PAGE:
The small clapboard house near the banks of the Cape Fear River in Wilmington, N.C., went up in flames, and a black resident alleged to have wounded a white man fled for his life.
As he pleaded that he had five small children to support, a white member of the mob that had assembled struck him on the head with a gas pipe. A leader of a vigilante patrol unit told him to run for his freedom, but he made it just 50 yards before 40 guns were turned on him, sending bullets into his shoulders and back.
Daniel Wright, a well-known politician serving on the county’s Republican executive committee, was one of at least 60 — but possibly as many as 300 — black Americans massacred in Wilmington on Nov. 10, 1898, as bands of white supremacists used racial terrorism to destabilize the Southern port city and overthrow its multiracial government.
By the end of the day, the neo-Confederates had executed the only successful coup in United States history. The exact death toll is not known. Nor did the extent of the bloodshed matter to white business leaders, clergy and professionals who applauded when the man who would become Wilmington’s mayor, Alfred Moore Waddell, said he was prepared to “choke the current of the Cape Fear with carcasses” if it meant bringing white Democrats to power.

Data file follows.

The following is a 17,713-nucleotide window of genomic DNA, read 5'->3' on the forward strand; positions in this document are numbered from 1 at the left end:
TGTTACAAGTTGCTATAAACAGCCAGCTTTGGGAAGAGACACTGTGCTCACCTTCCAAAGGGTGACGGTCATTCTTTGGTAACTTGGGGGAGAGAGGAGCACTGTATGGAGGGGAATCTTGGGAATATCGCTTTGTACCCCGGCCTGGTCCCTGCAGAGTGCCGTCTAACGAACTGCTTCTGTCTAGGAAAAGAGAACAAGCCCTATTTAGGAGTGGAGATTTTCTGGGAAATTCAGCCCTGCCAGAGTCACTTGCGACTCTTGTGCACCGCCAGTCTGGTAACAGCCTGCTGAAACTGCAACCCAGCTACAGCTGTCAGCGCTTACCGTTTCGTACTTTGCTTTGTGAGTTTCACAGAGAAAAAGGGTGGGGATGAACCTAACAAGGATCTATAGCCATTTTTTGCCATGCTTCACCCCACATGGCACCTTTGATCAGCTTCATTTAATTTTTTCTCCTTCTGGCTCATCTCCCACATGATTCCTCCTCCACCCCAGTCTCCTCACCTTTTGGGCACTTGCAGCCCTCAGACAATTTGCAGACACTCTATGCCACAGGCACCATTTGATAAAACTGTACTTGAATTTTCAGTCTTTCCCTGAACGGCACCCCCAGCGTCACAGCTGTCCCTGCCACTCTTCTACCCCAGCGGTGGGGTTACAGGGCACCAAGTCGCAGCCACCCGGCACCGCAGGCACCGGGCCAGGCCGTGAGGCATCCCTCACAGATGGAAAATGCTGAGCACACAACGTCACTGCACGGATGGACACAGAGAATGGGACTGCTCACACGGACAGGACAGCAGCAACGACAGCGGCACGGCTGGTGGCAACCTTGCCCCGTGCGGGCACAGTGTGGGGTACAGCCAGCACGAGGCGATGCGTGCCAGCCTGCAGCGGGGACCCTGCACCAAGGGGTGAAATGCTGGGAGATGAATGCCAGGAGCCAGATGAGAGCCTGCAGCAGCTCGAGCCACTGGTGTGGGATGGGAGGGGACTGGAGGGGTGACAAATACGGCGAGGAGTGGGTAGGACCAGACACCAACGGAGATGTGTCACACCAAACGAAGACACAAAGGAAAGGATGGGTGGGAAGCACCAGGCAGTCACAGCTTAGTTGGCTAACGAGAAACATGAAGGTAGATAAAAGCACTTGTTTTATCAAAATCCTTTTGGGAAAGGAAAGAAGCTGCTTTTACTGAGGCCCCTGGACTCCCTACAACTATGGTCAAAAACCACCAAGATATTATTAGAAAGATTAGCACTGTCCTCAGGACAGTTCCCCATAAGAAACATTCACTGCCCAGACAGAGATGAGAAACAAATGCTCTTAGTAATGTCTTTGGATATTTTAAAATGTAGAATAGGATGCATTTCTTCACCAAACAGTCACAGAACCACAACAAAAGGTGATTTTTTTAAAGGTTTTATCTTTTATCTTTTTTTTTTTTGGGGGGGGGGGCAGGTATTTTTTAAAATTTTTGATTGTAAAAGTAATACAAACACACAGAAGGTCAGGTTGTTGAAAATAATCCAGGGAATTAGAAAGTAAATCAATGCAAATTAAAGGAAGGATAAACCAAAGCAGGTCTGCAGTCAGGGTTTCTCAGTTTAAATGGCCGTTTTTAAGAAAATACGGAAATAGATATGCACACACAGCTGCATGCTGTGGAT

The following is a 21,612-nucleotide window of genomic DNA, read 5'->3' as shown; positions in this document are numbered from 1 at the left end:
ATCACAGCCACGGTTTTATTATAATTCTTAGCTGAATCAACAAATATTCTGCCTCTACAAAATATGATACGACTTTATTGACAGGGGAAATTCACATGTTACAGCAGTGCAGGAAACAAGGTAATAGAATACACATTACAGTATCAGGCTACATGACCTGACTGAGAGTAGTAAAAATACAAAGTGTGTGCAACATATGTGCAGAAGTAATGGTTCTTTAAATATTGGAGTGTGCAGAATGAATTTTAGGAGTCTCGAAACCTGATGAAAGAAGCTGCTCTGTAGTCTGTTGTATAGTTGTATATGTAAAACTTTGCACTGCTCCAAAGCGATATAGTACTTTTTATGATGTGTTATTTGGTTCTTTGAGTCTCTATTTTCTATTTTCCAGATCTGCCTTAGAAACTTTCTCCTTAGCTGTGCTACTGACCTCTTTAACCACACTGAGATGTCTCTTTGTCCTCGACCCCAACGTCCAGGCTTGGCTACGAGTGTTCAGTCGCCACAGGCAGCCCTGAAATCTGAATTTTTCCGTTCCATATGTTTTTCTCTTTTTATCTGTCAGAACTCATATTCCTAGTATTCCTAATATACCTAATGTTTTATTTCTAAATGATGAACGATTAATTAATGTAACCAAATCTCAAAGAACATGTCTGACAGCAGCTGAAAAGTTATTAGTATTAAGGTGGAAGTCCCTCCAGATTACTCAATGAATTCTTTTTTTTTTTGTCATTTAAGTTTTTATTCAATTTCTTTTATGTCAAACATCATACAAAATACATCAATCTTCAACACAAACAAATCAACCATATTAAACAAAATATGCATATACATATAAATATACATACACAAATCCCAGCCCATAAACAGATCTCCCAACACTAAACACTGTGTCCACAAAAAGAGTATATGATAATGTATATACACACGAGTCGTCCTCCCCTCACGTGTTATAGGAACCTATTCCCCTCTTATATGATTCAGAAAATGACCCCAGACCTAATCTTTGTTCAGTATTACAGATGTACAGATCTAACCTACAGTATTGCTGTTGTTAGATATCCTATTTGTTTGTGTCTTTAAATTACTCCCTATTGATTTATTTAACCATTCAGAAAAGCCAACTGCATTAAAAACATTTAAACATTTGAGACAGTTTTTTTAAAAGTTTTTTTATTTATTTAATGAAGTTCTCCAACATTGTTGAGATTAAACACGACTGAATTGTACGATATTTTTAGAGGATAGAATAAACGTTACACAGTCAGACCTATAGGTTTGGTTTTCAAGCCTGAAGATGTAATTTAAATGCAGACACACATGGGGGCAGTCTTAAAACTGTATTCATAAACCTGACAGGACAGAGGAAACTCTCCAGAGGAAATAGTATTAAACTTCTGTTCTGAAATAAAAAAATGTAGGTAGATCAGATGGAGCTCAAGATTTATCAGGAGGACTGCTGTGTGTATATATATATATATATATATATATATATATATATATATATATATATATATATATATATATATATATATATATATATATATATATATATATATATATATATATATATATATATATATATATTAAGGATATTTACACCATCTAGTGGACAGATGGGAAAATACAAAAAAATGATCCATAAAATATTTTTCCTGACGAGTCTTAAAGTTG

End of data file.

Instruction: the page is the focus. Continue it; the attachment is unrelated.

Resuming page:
In recent days, President Trump and his allies in Congress and conservative media have repeatedly warned that he was the target of an attempted coup. “We’re not a banana republic,” Sean Hannity, the Fox News host, said on his show Monday, in a broadside that spilled out onto the president’s Twitter page — a platform to condemn reported discussions within the Justice Department about using the 25th Amendment to remove Trump from office. Sen. Lindsey O. Graham (R-S.C.), the chairman of the Senate Judiciary Committee, said his panel would probe possible plotting of a “bureaucratic coup.”
But the claims don’t sit right with Irving L. Joyner, a professor of criminal law at North Carolina Central University who has been a leader in examining the one coup on U.S. soil. The alarm issuing from the White House suggests that coups are characteristic of far-off regions of the world. In fact, one transpired at the nadir of American race relations after the Civil War.
The Wilmington insurrection of 1898 was a barefaced assertion of white supremacy in a majority-black city, erasing fragile gains made during Reconstruction. The violent uprising hardly stands alone as an instance of paramilitary slaughter in post-bellum America. But its calculated political aims, and the sweeping changes it installed, make it historically unique, as a state panel concluded in a 2006 report.